I’ve got a 6am train to catch in the morning (off to Nottingham to present the findings of a research project I’ve been doing for the Stroke Association) I’m then getting a bus to East Midlands Airport and flying off to Barcelona. That means I’ve got to be up at 5. Plus I feel like shit, in the middle of a sneezing fit as a result of my stupid dust allergy, so why the hell am I getting on a train to go to a gig in Leeds?
Slint, is the basic answer. The alternative music gods, famed for their impeccable 1991 album Spiderland, are playing a sold out show at Brudenell Social Club and for some reason they’ve given me a press pass. Going places, I guess.
Arriving into Leeds (home of the famous Accrington Stanley beaters) my next step is to find the Brudenell. Having been there before, I knew where I was going. However, if you know me, when I say I know where I’m going I’m generally best not being listened to. I think I know where I’m going, rather, but in reality I’m lost. I took a wrong turn somewhere, I’m heading to Headingley. Wandering around the outer parts of Leeds (the UK’s second biggest city by area) I look to my nearly dead phone for directions. I eventually come across Leeds Uni, I know where I am, or so I think. Being outside the academic year, the Uni is having lots of building work done at the moment, which makes making your way through it nothing short of a nightmare, but somehow (an hour after my train arrived) I find myself at the door of the Brudenell.
The Brudenell Social is a truly remarkable venue. From the outside it looks like a working men’s club, which is what it is, if you turn right after you’ve entered the building. Turn left and you’ve got a function room, a function room that has hosted the likes of Johnny Marr, Stephen Malkmus, and, as you are reminded of everywhere around the building, annual performances by The Fall. The great thing about it being a working men’s club is that the drinks are cheap, sub £3, plus there’s a games room with pool tables around the back, for when you’re waiting for the band. You can also get so close to the band on stage that you’re able to read the setlist.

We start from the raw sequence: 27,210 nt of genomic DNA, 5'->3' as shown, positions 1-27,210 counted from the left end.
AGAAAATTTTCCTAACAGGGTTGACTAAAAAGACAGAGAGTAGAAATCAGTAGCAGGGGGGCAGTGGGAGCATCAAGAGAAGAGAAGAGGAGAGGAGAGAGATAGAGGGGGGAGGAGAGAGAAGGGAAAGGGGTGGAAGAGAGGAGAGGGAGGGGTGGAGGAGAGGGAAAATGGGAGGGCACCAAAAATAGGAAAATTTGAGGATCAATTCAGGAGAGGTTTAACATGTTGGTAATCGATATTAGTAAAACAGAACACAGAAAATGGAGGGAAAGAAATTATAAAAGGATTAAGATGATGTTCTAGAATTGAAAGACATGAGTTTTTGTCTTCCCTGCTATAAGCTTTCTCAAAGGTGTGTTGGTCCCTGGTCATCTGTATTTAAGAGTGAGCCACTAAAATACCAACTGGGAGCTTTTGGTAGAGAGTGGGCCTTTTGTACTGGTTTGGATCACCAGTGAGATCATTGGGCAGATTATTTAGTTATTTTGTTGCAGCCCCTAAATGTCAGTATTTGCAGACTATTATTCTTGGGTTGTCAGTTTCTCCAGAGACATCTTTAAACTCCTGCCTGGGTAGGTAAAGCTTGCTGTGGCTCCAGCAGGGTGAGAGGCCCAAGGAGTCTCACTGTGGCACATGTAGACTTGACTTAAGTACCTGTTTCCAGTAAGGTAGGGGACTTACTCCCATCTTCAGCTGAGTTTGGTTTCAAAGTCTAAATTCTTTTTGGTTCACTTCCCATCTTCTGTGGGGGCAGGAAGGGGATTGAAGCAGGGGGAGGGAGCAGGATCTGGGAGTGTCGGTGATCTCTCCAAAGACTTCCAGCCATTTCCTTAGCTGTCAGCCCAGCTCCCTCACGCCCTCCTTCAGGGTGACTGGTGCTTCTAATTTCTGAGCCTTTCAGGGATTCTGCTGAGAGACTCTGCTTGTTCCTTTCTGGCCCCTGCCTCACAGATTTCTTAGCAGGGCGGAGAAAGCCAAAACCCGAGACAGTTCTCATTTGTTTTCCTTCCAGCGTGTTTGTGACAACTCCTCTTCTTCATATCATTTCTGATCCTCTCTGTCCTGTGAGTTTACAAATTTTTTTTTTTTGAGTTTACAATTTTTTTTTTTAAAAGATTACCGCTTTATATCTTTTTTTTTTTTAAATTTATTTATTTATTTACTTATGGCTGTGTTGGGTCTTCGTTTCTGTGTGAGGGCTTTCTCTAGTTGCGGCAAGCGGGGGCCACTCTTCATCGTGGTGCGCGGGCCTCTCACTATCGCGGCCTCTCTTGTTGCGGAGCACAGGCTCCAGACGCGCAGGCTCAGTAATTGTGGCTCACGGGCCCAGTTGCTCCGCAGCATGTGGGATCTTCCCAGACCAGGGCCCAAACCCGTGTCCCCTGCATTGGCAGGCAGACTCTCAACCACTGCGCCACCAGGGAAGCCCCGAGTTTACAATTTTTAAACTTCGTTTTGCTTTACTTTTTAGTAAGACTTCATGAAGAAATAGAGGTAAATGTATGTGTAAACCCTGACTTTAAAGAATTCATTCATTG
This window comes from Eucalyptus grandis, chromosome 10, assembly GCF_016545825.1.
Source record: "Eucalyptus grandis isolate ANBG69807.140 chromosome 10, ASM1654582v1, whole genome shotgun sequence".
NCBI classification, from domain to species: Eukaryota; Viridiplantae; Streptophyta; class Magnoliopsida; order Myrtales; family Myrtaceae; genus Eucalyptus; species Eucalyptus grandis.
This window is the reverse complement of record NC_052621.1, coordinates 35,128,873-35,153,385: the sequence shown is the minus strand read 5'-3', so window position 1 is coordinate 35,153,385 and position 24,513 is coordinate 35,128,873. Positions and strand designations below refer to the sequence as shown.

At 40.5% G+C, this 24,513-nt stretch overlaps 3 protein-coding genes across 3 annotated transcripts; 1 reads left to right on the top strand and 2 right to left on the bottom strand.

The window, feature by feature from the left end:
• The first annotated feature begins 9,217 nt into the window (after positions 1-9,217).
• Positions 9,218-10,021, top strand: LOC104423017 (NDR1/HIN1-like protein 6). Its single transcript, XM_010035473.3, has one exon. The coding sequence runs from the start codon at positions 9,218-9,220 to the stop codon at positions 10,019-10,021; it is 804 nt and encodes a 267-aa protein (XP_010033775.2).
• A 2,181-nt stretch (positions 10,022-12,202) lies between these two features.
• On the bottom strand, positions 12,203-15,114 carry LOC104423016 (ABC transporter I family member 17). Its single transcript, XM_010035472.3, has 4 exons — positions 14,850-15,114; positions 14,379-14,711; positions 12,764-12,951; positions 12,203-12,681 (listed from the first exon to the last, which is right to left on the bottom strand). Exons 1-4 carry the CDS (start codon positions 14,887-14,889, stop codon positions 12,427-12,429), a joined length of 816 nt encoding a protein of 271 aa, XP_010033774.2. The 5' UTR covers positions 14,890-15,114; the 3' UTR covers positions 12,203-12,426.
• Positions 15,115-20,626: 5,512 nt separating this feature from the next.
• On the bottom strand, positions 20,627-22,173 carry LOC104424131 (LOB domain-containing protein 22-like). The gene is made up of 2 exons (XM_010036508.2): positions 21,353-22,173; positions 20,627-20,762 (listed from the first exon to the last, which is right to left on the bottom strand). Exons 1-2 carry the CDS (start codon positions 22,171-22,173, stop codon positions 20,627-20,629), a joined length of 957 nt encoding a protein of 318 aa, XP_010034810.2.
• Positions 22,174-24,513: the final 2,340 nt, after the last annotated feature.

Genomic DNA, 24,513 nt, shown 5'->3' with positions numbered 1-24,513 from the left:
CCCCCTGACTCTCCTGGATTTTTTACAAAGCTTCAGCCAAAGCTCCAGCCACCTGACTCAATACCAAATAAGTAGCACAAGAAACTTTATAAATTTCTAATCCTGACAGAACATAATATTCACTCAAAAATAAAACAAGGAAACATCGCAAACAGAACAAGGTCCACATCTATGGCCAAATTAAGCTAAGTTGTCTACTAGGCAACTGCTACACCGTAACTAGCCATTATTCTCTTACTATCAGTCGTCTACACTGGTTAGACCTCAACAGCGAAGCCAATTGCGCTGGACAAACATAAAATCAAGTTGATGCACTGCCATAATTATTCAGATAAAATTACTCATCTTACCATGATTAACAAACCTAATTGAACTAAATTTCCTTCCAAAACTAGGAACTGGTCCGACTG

I’m too late to see the opening act, thanks to my rather roundabout way of getting here, but boy am I excited for the headliners.
Entering the stage at 9:30, Slint make no formal introduction, breaking straight in to “Glenn”. Slint are tight, super tight. The sound’s just right and it’s great to see the intricacies of the rhythms being pulled off, live and in the flesh. “Breadcrumb Trail” sounds just as wonderful: they’re managing to pull off what’s achieved on record, and with Slint that’s no mean feat. Their music’s slightly hypnotising, and as I look around me a mixture of twenty year olds and forty year olds (no in-betweens) get lost in the wonderful occasion of it all. Slint also use the night to perform songs form their first album Tweez, with “Darlene” going down a storm with the Leeds audience.
The lead vocalist isn’t much of a talker between songs, but during them his spoken word delivery glides perfectly over the quiet-loud dynamics that they perfected with Spiderland. The bassist is the only member that doesn’t try his hand at another instrument as the rest of stage switch between roles throughout the night. The drummer, who has a lovely overarm looping way of hitting the drums, even took to the front to play guitar.
The scuzzy, piercing, guitar based “Nosferatu Man” proves to be my favourite, with the old classic of “Good Morning, Captain” also up there, and “Washer” just as enchanting as you could ever expect.
They exit after an hour, coming back on for a two song encore. “Got any new stuff?”, someone shouts. “Actually, this encore is made up entirely of new material” is the jokey response from the stage.
My one slight reservation about the night is that not much is brought to the tracks, listening tonight with your eyes shut is remarkably similar to the results of dropping the needle on to one of their LPs. But, then again, with music like theirs, there’s not too much to complain about.